People like people who are like themselves or who they aspire to become.

Have you ever met a perfect stranger and yet felt instantly comfortable with them? As if you’ve know them for ages.

Have you ever though, met someone for the 1st time and instantly disliked them or felt uncomfortable with them for no apparent reason?

Lots of sales people will say to me …well I’m already pretty good at rapport, I get on with most people….there’s always going to be a few that you don’t hit it off with.

I want to show you how you can get on with anyone, quickly and effectively so that you can do business with them. Even with the ones you wouldn’t normally hit it off with. This is important because they are the extra sales for your business and will give you the edge over the competition.

What is Rapport?

Rapport is that feeling of being comfortable with someone and trusting them.

A crucial component in any interaction particularly a sales interaction. It’s the first thing we need to establish and the most important thing to keep all the way through the presentation to the client.

We often don’t know WHY we like or dislike someone which makes me ask the question then “Where does rapport take place?”

In our minds we have two components – The conscious mind and the unconscious mind. The conscious mind likes to think it is in control. It’s the logical mind, the rational mind, the goal setting mind.

However, the unconscious mind is that part of us that runs the body. It’s the part that stays awake when we’re asleep, listening for the alarm clock. It’s the part that keeps us breathing without thinking about it, it keeps our heart beating and our spleen, dare I say it, spleening!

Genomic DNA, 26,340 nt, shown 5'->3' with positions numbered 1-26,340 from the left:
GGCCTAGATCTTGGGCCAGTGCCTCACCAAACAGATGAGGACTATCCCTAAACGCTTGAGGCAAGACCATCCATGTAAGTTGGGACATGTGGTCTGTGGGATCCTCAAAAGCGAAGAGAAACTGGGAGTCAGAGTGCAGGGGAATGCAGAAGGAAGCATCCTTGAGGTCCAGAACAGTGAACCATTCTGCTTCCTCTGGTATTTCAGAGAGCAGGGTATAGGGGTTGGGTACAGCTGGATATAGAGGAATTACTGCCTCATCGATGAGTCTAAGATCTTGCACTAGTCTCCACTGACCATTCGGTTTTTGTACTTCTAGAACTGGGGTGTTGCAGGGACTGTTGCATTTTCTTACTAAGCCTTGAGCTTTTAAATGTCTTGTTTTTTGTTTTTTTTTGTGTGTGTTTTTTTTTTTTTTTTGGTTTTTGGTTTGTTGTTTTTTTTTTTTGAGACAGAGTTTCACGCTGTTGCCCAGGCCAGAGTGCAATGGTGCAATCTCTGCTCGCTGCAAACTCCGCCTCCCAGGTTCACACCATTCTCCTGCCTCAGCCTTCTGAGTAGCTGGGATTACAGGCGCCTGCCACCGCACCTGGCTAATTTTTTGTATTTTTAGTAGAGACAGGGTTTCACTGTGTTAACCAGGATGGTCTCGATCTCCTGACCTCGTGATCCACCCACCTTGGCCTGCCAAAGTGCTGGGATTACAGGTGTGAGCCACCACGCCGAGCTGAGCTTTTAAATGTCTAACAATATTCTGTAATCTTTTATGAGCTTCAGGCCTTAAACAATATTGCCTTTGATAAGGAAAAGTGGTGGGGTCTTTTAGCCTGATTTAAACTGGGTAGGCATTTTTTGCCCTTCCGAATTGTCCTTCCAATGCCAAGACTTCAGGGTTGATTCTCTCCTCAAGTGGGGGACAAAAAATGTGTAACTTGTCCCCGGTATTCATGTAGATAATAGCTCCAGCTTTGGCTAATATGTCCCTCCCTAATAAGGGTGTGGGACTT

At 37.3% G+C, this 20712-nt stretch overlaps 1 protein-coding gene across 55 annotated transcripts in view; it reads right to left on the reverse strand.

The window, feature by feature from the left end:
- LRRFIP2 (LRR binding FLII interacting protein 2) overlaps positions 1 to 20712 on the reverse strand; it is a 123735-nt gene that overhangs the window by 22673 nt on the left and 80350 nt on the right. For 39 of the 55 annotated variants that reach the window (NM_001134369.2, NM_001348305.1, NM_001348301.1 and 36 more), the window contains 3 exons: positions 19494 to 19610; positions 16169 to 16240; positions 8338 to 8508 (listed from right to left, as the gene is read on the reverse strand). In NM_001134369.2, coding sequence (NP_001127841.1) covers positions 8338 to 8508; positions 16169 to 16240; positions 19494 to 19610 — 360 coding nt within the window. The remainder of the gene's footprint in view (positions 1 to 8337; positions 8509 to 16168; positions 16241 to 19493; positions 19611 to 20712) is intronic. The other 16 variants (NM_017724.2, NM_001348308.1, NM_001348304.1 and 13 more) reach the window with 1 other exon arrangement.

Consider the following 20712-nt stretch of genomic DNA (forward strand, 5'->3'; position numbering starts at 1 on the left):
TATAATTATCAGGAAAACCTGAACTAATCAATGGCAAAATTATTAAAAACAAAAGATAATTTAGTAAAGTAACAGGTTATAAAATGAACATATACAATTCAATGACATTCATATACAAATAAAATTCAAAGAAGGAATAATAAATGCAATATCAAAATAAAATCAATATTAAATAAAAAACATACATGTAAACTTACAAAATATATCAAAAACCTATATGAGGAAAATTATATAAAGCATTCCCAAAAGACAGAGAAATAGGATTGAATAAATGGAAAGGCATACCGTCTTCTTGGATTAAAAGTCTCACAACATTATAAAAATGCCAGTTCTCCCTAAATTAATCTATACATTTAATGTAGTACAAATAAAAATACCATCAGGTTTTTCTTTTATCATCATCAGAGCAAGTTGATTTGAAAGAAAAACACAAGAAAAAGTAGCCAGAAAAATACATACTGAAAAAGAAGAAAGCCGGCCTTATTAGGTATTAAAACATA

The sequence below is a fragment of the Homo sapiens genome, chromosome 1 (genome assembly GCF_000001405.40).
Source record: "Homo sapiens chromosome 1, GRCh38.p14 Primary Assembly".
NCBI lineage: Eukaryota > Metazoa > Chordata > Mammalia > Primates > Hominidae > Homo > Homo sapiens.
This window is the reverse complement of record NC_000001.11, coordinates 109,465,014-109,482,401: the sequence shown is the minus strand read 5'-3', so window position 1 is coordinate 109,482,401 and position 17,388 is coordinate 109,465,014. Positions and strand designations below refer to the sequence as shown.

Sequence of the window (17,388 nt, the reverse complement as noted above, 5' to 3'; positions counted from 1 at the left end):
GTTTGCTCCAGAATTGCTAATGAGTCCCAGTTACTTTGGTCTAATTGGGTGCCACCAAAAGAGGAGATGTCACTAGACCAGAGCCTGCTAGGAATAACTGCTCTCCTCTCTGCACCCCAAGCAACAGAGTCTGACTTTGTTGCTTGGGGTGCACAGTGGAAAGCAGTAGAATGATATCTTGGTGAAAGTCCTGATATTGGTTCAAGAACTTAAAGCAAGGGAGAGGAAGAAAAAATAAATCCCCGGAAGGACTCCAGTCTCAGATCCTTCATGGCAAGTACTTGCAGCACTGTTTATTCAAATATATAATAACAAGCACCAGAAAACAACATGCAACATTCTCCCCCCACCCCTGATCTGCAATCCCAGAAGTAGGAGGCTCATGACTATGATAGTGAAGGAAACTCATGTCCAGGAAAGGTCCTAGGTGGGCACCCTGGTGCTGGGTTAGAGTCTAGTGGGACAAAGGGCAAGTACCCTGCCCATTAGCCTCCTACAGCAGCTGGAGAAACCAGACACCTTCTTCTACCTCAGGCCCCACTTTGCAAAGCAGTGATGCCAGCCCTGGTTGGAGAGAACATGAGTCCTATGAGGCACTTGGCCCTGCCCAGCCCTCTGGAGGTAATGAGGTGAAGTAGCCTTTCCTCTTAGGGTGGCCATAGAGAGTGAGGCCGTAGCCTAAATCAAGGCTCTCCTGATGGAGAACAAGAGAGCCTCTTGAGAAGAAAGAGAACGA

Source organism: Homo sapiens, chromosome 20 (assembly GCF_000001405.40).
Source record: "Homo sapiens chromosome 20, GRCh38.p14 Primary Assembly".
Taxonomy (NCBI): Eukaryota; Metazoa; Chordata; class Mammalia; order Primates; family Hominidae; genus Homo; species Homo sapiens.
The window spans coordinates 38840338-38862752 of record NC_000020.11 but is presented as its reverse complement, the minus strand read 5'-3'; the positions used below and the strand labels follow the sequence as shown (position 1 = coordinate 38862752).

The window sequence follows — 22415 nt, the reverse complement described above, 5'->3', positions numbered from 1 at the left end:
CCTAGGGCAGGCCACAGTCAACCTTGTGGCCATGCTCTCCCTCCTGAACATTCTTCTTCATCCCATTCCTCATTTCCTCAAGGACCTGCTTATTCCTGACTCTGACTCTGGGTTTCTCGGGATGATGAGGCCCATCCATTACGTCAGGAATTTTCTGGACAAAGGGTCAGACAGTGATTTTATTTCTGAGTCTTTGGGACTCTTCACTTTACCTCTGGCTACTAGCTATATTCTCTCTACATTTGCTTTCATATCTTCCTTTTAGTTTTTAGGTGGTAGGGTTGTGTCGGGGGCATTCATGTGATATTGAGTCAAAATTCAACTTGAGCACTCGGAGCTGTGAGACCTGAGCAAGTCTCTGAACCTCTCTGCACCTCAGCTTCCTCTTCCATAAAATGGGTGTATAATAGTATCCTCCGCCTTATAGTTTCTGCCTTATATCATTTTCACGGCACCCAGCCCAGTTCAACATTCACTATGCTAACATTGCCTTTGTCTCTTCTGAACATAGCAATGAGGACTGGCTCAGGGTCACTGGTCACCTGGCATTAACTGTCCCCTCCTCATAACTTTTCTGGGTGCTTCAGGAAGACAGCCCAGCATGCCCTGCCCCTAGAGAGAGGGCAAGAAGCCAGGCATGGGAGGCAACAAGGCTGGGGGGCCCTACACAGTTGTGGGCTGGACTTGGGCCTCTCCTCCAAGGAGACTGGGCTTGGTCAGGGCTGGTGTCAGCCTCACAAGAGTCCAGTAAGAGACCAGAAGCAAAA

The conscious mind may set the goals but the unconscious mind is the part that gets the goals. It filters out irrelevant information and makes you take notice of the things you need to look out for, opportunities to meet your goal.

Rapport happens at the level of the unconscious mind so how can we use it consciously to help us build strong relationships quickly and easily?

How do you get into rapport with someone?

How To Get In Rapport

Start with the chit chat – Look for common interests, hobbies, acquaintances, places you have been to, styles of clothing you might like etc. Find some things in common by having a little chat before the sales process begins. You are looking to put them at ease and enjoy having you there.

In order to have this conversation and find the common experiences we have to exchange words AND you need to have good listening skills to notice what information they are giving so that you can use to good effect. You need to be ACTIVELY listening – all too often we’re so busy thinking about what we want to say next that we are not concentrating on what the other person is saying. Key point – be present with your client at all times.